Grenfell Campus, Memorial University, physicist takes on Chair role focused on the importance of inclusion in STEM
Dr. Svetlana Barkanova is committed to connecting with underrepresented groups and engaging them in the world of science.
Today, the Natural Sciences and Engineering Research Council of Canada (NSERC) announced that Dr. Barkanova is one of three Atlantic chairs who will reach out to underrepresented groups and individuals, encouraging them to discover the myriad of opportunities available in the disciplines of science, technology, engineering and mathematics (STEM).
Known as Atlantic Chairs for Inclusion in Science and Engineering (A-CISE), the NSERC initiative also includes co-chairs Dr. Stephanie MacQuarrie (Cape Breton University) and Dr. Kevin Hewitt (Dalhousie University). A-CISE aims to reach a broad range of underrepresented groups, including women and gender minorities, Indigenous Peoples, persons with disabilities, racialized groups, and members of LGBTQ2+ communities, with a particular focus on First Nations and French communities, African Nova Scotians and remote and rural areas.
The team will receive $305,000 per year for two years, which includes funding to support postdoctoral researchers to help the chairholders maintain their research activities during their tenure as CISE Chairs. Additional support for the Chairs will be provided through contributions from the host universities and the Chairs' external partners. In addition, Memorial University's Faculty of Science is contributing $20,000 "to support SJ-based programming to increase recruitment and retention of Indigenous Peoples, racialized groups, members of LGTBQ+, Persons with disabilities, and women into STEM programs."
Dr. Barkanova, professor of physics at Grenfell Campus, Memorial University of Newfoundland, is an internationally acknowledged researcher in subatomic physics theory. She brings the equity, diversity and inclusion (EDI) lens to all her leadership roles at the regional, national and international level, striving to improve climate for underrepresented groups in both research and education. Her science outreach program for girls, Indigenous youth, and students in rural and remote areas that Dr. Barkanova developed in collaboration with Qalipu First Nation is engaging hundreds of students every year.
"It is an honour to continue my outreach work through A-CISE, partnering with Dr. MacQuarrie and Dr. Hewitt, to increase the involvement of women, Indigenous peoples and other underrepresented groups in STEM," she said. "As a team, we will focus on recruitment to and retention in STEM fields by offering a variety of programs which build upon successful local initiatives, extending them regionally and nationally."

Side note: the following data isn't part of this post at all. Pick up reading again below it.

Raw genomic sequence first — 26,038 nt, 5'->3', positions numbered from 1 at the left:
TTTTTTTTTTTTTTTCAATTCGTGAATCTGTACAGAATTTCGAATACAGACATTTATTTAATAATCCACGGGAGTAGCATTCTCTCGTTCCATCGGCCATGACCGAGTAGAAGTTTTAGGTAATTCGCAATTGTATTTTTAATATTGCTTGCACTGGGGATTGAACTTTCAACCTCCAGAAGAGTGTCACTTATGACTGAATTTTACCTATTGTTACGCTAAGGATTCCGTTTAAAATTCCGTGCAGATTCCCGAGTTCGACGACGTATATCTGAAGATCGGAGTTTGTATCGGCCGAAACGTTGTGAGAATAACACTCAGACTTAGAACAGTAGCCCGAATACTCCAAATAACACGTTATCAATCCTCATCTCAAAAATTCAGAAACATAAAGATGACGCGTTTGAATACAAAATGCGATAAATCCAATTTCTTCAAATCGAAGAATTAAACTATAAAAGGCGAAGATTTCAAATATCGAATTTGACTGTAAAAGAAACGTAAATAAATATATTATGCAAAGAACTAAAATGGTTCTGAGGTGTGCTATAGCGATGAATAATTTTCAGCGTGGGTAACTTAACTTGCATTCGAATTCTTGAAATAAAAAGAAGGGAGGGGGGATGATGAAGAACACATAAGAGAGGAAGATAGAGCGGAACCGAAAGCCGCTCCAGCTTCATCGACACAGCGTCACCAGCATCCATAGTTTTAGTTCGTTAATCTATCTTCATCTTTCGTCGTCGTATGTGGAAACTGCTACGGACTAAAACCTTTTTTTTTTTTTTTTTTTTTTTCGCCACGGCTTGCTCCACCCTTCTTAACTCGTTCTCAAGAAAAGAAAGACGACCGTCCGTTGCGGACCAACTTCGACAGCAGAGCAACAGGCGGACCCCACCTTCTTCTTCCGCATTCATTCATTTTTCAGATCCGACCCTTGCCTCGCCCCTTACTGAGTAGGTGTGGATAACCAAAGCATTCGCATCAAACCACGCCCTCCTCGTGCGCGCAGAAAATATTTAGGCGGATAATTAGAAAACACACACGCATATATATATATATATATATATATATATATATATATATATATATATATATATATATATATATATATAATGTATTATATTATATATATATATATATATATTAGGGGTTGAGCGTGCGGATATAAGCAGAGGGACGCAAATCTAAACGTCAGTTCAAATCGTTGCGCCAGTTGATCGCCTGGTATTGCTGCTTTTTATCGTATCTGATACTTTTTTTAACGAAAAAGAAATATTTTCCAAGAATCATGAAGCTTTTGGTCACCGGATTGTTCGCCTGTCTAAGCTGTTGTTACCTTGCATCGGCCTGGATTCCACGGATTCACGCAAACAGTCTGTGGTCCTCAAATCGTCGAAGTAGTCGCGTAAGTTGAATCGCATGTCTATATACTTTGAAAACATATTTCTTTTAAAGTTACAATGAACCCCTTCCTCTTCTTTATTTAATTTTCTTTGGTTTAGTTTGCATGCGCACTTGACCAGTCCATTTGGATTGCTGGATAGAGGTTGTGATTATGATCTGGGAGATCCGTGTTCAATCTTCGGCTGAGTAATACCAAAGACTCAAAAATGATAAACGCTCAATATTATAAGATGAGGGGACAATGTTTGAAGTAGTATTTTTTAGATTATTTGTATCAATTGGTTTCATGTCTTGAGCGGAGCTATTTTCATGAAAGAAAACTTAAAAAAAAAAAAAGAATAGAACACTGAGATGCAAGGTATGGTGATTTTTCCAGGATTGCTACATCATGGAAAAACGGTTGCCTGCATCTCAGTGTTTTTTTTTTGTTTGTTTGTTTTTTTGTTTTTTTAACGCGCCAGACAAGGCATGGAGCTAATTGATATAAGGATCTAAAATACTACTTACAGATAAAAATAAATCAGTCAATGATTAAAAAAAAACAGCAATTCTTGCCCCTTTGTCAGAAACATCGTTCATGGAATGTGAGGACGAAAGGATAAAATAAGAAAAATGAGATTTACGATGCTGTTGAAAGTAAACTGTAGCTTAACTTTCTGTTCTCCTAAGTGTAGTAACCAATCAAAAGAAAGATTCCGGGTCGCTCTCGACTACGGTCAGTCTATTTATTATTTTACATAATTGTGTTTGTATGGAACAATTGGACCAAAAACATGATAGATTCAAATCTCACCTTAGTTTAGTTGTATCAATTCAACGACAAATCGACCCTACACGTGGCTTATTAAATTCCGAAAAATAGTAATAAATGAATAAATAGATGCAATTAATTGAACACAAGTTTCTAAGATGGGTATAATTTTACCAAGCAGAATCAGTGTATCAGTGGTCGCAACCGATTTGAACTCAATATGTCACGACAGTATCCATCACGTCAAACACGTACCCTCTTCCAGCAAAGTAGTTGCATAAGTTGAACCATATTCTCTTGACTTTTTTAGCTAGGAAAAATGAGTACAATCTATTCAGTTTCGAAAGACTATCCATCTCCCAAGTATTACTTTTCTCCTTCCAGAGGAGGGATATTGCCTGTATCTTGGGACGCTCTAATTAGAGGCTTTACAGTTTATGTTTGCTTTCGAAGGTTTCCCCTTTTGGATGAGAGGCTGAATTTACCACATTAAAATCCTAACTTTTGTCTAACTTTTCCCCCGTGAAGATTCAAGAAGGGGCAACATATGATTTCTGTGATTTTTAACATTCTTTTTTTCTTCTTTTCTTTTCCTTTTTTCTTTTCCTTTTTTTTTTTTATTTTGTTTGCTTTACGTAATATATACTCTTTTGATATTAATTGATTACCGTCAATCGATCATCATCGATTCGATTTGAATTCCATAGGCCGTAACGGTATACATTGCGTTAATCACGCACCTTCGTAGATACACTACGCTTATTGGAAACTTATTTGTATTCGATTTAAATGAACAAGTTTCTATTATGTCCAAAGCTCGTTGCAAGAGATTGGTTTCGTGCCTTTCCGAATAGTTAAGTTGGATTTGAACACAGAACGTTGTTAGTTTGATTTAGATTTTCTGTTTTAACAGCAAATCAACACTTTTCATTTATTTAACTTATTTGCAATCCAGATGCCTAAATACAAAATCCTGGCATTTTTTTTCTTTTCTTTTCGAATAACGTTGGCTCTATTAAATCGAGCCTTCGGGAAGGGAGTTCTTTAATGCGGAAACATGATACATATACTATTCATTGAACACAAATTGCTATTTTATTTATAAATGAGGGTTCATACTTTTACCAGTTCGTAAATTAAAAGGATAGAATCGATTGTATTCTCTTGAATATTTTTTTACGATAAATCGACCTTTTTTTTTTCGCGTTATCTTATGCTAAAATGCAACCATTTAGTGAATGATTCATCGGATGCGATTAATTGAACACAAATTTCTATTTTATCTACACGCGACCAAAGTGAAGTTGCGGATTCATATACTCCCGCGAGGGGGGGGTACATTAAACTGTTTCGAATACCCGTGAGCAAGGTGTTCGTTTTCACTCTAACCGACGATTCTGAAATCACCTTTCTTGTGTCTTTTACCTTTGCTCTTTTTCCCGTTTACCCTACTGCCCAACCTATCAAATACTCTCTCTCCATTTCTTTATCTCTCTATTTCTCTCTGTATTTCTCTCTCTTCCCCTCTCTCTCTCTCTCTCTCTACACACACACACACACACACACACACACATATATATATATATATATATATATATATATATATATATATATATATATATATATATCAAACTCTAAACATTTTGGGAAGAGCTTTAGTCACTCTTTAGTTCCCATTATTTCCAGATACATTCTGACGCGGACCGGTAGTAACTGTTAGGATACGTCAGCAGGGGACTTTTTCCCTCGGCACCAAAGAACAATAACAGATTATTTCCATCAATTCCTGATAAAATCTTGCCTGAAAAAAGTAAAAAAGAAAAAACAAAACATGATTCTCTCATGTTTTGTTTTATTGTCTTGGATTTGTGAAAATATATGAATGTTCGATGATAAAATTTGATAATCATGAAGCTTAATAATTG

Six initiatives will be scaled up to become regional flagships, offering continuity with the Chairs for Women in Science and Engineering (CWSE) as well as successful programs currently offered, such as Dr. Barkanova's Physics in the Rural Classroom.
Regional initiatives to be introduced include
- the A-CISE scholar employment program, which addresses the critical grade 9/10 year when students are making the decision to enter STEM
- Indigenous Science (In.Science) led by Unama'ki College
- a national/regional speaker role model roster and fund to subsidize the travel and accommodation of speakers to Atlantic institutions
- a regional connection on the occasion of the total Solar eclipse – April 8, 2024
"We will collect resources and data to develop and effect policy and systemic change within our communities, ranging from elementary school impacts to tenure track processes," said Dr. Barkanova.
Four policy and systemic change initiatives that will address critical issues in STEM include STEM Education policy with Departments of Education, outreach in tenure and promotion processes with deans of science and engineering, a science fair structure and inclusivity policy examination with Youth Science Canada, and a promising practice database development with graduate students.
"We've developed a strategic plan that launches new programing and builds upon successful and impactful programing that requires more resources," she said.
For example, the Catalyze and Facilitate program is building upon former Atlantic CWSE's Partnership Funding program and will help to build upon already established programing or launch new programs.
"Our programing covers K-12 and into professions and communities," said Dr. Barkanova. "Each of our strategies is connected to several objectives and concrete initiatives that will reach a broad range of underrepresented groups. Our partners include sponsors that will enable an Atlantic Canadian impact and Advisors that help us fill gaps in understanding and representation."